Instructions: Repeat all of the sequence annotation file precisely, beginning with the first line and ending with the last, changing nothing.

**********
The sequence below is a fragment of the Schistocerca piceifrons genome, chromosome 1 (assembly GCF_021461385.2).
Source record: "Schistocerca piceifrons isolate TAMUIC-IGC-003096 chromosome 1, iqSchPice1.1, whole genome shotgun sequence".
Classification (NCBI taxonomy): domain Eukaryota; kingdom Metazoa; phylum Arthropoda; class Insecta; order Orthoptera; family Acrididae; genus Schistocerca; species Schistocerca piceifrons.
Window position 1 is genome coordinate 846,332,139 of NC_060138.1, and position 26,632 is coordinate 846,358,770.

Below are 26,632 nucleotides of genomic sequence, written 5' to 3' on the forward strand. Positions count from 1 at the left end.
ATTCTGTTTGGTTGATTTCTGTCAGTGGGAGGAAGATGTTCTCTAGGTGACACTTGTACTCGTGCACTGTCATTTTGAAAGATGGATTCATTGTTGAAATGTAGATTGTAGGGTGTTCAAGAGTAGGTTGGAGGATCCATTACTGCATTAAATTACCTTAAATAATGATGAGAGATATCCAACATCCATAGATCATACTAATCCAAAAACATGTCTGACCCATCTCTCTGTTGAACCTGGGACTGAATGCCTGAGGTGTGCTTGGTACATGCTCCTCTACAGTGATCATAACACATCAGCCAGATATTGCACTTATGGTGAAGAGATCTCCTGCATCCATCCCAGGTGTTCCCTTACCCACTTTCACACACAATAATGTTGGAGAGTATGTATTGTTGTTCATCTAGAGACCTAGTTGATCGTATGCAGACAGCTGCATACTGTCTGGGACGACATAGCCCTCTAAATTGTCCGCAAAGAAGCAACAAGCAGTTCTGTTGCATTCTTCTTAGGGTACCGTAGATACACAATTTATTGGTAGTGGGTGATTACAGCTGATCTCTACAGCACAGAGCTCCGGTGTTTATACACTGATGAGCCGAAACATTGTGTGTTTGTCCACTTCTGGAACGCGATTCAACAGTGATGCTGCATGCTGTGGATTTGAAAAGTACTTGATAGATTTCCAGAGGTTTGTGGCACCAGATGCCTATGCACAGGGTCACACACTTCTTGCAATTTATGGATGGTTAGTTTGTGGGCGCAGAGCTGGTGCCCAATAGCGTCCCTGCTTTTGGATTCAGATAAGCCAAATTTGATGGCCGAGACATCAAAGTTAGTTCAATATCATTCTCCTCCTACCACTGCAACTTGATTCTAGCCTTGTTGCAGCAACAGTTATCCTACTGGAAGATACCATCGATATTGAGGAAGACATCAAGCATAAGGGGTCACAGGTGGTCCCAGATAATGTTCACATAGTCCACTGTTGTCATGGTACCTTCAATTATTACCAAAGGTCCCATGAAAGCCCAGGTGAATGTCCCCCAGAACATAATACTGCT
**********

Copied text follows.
The sequence below is a fragment of the Schistocerca piceifrons genome, chromosome 1 (assembly GCF_021461385.2).
Source record: "Schistocerca piceifrons isolate TAMUIC-IGC-003096 chromosome 1, iqSchPice1.1, whole genome shotgun sequence".
Classification (NCBI taxonomy): domain Eukaryota; kingdom Metazoa; phylum Arthropoda; class Insecta; order Orthoptera; family Acrididae; genus Schistocerca; species Schistocerca piceifrons.
Window position 1 is genome coordinate 846,332,139 of NC_060138.1, and position 26,632 is coordinate 846,358,770.

Below are 26,632 nucleotides of genomic sequence, written 5' to 3' on the forward strand. Positions count from 1 at the left end.
ATTCTGTTTGGTTGATTTCTGTCAGTGGGAGGAAGATGTTCTCTAGGTGACACTTGTACTCGTGCACTGTCATTTTGAAAGATGGATTCATTGTTGAAATGTAGATTGTAGGGTGTTCAAGAGTAGGTTGGAGGATCCATTACTGCATTAAATTACCTTAAATAATGATGAGAGATATCCAACATCCATAGATCATACTAATCCAAAAACATGTCTGACCCATCTCTCTGTTGAACCTGGGACTGAATGCCTGAGGTGTGCTTGGTACATGCTCCTCTACAGTGATCATAACACATCAGCCAGATATTGCACTTATGGTGAAGAGATCTCCTGCATCCATCCCAGGTGTTCCCTTACCCACTTTCACACACAATAATGTTGGAGAGTATGTATTGTTGTTCATCTAGAGACCTAGTTGATCGTATGCAGACAGCTGCATACTGTCTGGGACGACATAGCCCTCTAAATTGTCCGCAAAGAAGCAACAAGCAGTTCTGTTGCATTCTTCTTAGGGTACCGTAGATACACAATTTATTGGTAGTGGGTGATTACAGCTGATCTCTACAGCACAGAGCTCCGGTGTTTATACACTGATGAGCCGAAACATTGTGTGTTTGTCCACTTCTGGAACGCGATTCAACAGTGATGCTGCATGCTGTGGATTTGAAAAGTACTTGATAGATTTCCAGAGGTTTGTGGCACCAGATGCCTATGCACAGGGTCACACACTTCTTGCAATTTATGGATGGTTAGTTTGTGGGCGCAGAGCTGGTGCCCAATAGCGTCCCTGCTTTTGGATTCAGATAAGCCAAATTTGATGGCCGAGACATCAAAGTTAGTTCAATATCATTCTCCTCCTACCACTGCAACTTGATTCTAGCCTTGTTGCAGCAACAGTTATCCTACTGGAAGATACCATCGATATTGAGGAAGACATCAAGCATAAGGGGTCACAGGTGGTCCCAGATAATGTTCACATAGTCCACTGTTGTCATGGTACCTTCAATTATTACCAAAGGTCCCATGAAAGCCCAGGTGAATGTCCCCCAGAACATAATACTGCT